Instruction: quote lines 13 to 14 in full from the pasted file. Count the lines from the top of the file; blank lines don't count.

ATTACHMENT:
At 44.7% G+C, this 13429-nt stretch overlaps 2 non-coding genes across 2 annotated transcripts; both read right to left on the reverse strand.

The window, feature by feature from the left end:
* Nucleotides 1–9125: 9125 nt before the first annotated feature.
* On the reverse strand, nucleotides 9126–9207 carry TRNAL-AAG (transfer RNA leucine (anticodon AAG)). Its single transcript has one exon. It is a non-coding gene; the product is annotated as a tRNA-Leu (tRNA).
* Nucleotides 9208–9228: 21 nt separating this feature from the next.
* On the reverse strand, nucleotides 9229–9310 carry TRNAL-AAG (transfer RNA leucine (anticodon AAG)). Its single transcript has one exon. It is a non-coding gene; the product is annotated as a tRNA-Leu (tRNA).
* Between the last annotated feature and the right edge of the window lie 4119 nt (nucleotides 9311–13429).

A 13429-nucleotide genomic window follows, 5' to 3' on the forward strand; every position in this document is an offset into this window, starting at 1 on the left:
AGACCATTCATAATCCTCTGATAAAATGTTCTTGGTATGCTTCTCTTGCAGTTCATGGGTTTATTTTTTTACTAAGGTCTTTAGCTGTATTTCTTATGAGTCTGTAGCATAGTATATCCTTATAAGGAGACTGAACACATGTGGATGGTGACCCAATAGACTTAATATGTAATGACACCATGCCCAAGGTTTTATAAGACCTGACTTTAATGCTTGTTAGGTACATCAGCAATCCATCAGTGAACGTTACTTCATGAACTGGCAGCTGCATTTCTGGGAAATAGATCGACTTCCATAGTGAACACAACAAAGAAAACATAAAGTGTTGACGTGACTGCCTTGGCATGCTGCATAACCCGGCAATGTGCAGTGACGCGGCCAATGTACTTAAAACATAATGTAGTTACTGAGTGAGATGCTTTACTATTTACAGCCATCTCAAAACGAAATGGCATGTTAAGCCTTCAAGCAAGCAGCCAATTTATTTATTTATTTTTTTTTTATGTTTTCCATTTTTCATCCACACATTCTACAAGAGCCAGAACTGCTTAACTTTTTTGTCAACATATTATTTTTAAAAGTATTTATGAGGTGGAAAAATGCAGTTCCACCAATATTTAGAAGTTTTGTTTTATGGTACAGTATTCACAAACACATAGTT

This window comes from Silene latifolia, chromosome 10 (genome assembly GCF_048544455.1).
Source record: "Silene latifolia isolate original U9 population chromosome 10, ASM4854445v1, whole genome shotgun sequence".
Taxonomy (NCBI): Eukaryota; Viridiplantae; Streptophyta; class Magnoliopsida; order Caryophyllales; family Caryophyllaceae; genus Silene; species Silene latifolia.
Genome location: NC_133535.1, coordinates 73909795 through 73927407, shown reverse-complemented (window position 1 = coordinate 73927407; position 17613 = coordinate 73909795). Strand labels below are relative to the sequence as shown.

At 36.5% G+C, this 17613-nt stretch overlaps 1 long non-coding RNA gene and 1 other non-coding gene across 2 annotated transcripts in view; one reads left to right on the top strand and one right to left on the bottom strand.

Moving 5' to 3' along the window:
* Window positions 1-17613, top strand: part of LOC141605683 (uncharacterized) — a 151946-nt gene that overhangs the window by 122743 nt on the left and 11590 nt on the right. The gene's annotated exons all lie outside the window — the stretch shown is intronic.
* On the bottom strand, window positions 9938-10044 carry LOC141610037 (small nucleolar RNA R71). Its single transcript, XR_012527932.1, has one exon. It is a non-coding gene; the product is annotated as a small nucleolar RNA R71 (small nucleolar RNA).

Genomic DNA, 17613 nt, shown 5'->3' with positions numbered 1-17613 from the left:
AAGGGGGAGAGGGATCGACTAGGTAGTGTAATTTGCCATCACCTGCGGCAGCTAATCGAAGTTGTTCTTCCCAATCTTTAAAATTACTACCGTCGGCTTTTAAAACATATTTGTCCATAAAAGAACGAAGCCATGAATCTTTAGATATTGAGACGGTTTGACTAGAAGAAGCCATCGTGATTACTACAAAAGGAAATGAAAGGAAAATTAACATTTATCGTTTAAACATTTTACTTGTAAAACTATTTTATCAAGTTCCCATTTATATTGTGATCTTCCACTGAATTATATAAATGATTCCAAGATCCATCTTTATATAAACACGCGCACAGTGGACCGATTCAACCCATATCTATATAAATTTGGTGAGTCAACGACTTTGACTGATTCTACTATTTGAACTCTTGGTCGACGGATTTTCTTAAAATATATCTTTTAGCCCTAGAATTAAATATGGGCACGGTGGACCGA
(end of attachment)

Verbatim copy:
Genome location: NC_133535.1, coordinates 73909795 through 73927407, shown reverse-complemented (window position 1 = coordinate 73927407; position 17613 = coordinate 73909795). Strand labels below are relative to the sequence as shown.

At 36.5% G+C, this 17613-nt stretch overlaps 1 long non-coding RNA gene and 1 other non-coding gene across 2 annotated transcripts in view; one reads left to right on the top strand and one right to left on the bottom strand.